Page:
Civilisation began with agriculture. When our nomadic ancestors began to settle and grow their own food, human society changed. Not only did villages, towns and cities begin to flourish, but knowledge, arts and the technological sciences also grew.
No matter how sophisticated human civilisation becomes, one cannot ignore the importance of agriculture. In the late 1980s, it was the livelihood for more than 90 per cent of Nepal’s population, although only 20 per cent of the total land area was cultivable, which accounted about 60 per cent of the GDP.
Agriculture seems to be more dependent on the female population of the world. In recent times, more and more women have been involved in agriculture – they comprise 43 per cent of the world’s agricultural labour force, and up to 70 per cent in some countries.
In Nepal, female involvement had increased from 36 per cent in 1981 to 45 per cent in 1991, and by 2017 it had reached over 50 per cent. In Africa, 80 per cent of the agricultural production comes from small farmers, who are mostly rural women. This shows that, women comprise the largest percentage of the workforce in the agricultural sector, but do not have access and control over land and productive resources.
Women are the backbone of rural and national economies. Yet they suffer from the highest illiteracy rates and are the most visible face of poverty.
Rural women have to walk long distances to carry water and fetch firewood, which is harmful to their health, causing high rates of infant and maternal mortality and reversing progress in education, endangering food sovereignty, as well as food security and nutrition. They participate in all aspects of life, including paid employment, trade, marketing as well as caring for family members. Consequently, they face multiple constraints that limit their productivity.
Compared to men, women tend to own less land, have limited ability to hire labour, and have impeded access to credit and training services. One of the major reasons behind drudgery for women is the mass exodus of young, energetic men to foreign countries. This forced the women in the family to shoulder all responsibilities of the household.
However, on the brighter side, studies show that women are more likely than men to reinvest back into their household to support the family’s nutritional needs, healthcare and school fees and become self-dependent.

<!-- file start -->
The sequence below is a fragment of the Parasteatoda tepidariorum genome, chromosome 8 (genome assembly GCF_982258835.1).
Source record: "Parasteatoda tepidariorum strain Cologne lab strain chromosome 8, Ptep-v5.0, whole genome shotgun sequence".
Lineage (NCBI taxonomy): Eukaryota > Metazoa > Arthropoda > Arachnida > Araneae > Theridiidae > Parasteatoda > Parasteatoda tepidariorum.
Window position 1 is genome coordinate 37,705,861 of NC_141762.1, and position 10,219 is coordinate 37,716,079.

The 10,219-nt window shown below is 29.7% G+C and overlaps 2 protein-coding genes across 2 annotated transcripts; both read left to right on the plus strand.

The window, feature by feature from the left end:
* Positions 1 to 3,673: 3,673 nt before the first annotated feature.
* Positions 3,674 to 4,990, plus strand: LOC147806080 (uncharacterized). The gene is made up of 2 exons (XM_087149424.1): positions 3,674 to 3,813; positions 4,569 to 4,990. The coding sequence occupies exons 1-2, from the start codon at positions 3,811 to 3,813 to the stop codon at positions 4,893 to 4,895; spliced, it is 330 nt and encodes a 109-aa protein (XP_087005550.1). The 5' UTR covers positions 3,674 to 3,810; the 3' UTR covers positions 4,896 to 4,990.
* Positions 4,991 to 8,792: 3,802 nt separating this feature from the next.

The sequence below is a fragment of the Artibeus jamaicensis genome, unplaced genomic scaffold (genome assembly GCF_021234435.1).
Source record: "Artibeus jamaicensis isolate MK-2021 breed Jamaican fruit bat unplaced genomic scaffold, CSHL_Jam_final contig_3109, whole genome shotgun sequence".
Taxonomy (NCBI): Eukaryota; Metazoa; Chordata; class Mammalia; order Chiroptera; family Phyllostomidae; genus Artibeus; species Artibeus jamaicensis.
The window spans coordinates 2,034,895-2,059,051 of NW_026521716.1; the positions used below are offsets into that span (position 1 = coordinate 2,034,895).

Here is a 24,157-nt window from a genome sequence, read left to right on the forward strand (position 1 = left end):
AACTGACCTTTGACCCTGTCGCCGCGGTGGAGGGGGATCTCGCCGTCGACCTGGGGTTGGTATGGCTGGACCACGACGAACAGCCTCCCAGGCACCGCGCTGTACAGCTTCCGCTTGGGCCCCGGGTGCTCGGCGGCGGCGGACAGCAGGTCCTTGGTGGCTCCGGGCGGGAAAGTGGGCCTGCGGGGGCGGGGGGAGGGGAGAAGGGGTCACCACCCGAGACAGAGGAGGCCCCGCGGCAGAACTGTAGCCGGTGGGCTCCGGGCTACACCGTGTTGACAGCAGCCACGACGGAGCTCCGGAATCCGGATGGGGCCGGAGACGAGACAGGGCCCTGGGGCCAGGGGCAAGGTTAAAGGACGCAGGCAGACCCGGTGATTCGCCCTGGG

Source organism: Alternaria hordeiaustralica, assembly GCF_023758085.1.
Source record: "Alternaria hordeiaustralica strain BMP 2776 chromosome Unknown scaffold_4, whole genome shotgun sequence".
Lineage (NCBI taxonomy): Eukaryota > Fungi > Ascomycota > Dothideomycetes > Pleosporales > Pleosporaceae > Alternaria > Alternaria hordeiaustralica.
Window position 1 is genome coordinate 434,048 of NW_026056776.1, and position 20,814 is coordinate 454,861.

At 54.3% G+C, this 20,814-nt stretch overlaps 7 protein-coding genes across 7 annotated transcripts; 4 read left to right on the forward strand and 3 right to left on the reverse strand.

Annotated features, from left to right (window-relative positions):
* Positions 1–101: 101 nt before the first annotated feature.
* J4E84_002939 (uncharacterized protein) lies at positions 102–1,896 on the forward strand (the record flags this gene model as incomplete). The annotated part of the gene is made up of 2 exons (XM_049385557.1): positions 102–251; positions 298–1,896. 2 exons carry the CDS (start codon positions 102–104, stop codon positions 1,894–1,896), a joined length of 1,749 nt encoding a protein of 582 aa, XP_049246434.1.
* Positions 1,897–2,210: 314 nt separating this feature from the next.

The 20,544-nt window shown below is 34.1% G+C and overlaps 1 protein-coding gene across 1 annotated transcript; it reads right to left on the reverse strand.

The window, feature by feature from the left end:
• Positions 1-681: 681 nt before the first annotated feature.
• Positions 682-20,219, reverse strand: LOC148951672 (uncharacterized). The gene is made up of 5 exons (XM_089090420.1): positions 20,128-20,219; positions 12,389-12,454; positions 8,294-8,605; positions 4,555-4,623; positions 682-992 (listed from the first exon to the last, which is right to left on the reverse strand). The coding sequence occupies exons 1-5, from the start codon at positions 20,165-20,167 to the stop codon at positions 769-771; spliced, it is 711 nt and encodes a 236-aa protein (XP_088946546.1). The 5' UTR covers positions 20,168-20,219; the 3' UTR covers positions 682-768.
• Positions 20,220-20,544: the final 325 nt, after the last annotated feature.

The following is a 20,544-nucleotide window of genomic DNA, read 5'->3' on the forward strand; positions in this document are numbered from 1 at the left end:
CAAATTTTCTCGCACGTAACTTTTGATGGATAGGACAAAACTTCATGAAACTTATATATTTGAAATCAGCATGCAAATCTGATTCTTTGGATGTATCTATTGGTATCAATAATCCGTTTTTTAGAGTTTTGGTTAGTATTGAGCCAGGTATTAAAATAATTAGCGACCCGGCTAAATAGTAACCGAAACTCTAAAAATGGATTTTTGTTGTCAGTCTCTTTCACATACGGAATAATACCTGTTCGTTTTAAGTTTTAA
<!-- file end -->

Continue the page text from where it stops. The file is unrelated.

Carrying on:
Women face barriers that entangle them in a low productivity trap. These encompass societal norms, the gender division of labour, resource constraints (access to and use of land), no or low use of inputs (for example, new agricultural machinery), and limited access to climate services and agro-advisories.
As climate change is becoming a reality, these barriers will further constrain women’s ability to adapt, and the gender gap in agriculture will continue to widen.
Gender-responsive climate-smart agricultural practices and technologies should be provided to close the gender gap as well as bring women into the forefront in the fight against climate change.
Women should be trained and should be allowed to share their difficulties and ideas. Change of work and promotions in work-stages must be allowed, and women should be assured that they are par with men in work and payment.
Gender-friendly farm equipment is most important in reducing drudgery for farm women, particularly the hand held small equipment and tools must be developed, popularised and made available at reasonable cost to the women so that it can help reduce their drudgery.
The cultural background of most of our fisher folk, farmers and pastoralists have prohibited women from doing certain activities or playing different roles. Some of these roles need to change. Drudgery, which means hard, monotonous, time-consuming work using traditional tools with inappropriate working posture in the field, might be suppressed to some extent through the use of technology. But changing the mind-set is imperative to reduce drudgery for women.
KANTILATA THAPA is Nepal’s regional exchange coordinator at the Institute of Agriculture and Animal Science